What do Captain America and Aslan have in common? Dr. Adam Barkman, professor and chair of Redeemer’s Philosophy department, has a theory.
Barkman travelled to the Université Paris Nanterre in Paris, France last November to deliver a lecture series called “American Religion and Heroic Films.” He was asked to give these talks because of his recent explorations of philosophy in the works of contemporary film directors like Steven Spielberg, Tim Burton and James Cameron. Barkman has also taken on a new position as editor of the series Critical Companions to Contemporary Directors, which is being published by Lexington Books. The series, which has three titles released so far, explores film through the lens of philosophy and other academic disciplines.
Barkman’s lecture series, supported by grants from both Redeemer and Paris, was drawn from two of his main interests: the philosophy of C. S. Lewis and contemporary film. “While C. S. Lewis was not an American philosopher, he has been massively influential on American Christianity,” Barkman says. “That influence includes, but is not limited to, his view of the intersection between reason, imagination and myth making.”
Lewis’s own novels, The Chronicles of Narnia, have sparked the imagination of Hollywood and are ingrained in the minds of secular audiences. The fantasy series has been adapted for television, radio, stage and film. It’s even been picked up by Netflix. The streaming service announced in the fall of 2018 that it is developing new series and film projects based on the beloved book series.
Barkman’s lecture brought Lewis’ perspective to American films. “This typeof reading,” Barkman explains, “is less suspicious of heroic films as propaganda— though heroic films can be this. It is more attentive to supernatural imagery that breaks in and the ethical behaviour that is upheld for instructive purposes.”Lewis, known for his prolific writing on apologetics, used fiction to teach lessons on morality and religion.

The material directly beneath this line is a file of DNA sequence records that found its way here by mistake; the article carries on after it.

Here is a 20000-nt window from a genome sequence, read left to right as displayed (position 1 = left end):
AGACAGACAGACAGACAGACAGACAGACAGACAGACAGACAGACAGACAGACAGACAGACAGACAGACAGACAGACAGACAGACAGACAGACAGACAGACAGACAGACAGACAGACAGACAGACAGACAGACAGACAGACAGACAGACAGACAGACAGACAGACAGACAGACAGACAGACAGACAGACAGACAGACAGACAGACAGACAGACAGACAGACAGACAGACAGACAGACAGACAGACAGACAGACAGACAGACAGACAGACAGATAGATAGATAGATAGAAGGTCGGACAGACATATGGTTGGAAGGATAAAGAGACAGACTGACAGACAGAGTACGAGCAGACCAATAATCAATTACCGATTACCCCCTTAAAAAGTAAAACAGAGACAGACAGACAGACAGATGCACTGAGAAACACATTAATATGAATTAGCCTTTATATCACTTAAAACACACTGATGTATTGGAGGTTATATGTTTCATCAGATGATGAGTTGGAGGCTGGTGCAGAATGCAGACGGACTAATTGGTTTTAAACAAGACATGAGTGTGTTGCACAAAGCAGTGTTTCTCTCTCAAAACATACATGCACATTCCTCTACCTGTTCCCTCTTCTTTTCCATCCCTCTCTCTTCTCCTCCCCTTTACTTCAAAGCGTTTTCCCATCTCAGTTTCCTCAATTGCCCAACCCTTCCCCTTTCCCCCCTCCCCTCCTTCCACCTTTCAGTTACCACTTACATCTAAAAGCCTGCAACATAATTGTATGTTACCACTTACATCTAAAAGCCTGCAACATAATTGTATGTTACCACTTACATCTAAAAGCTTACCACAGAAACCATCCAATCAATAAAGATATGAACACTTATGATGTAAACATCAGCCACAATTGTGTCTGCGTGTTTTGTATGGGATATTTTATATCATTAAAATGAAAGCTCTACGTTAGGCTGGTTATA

Barkman found a sense of camaraderie with Lewis. C.S. Lewis described a sense of rightness when he attended a lecture discussing the theology of John Milton at Oxford University, a place that began as a Christian institution. Barkman experienced a similar feeling as he lectured openly about Christian ideas at the Université Paris Nanterre. He says, “I’m sure Thomas Aquinas was paying me no mind, but if he were, he might have smiled to see another philosopher at his university doing the work the university had been made for.
Dr. Barkman will be giving another series of talks on philosophy in film at the Universidad de Buenos Aires in April 2020 and delivering the keynote at the Film, Philosophy and Religion conference at Concordia University of Edmonton in May 2020.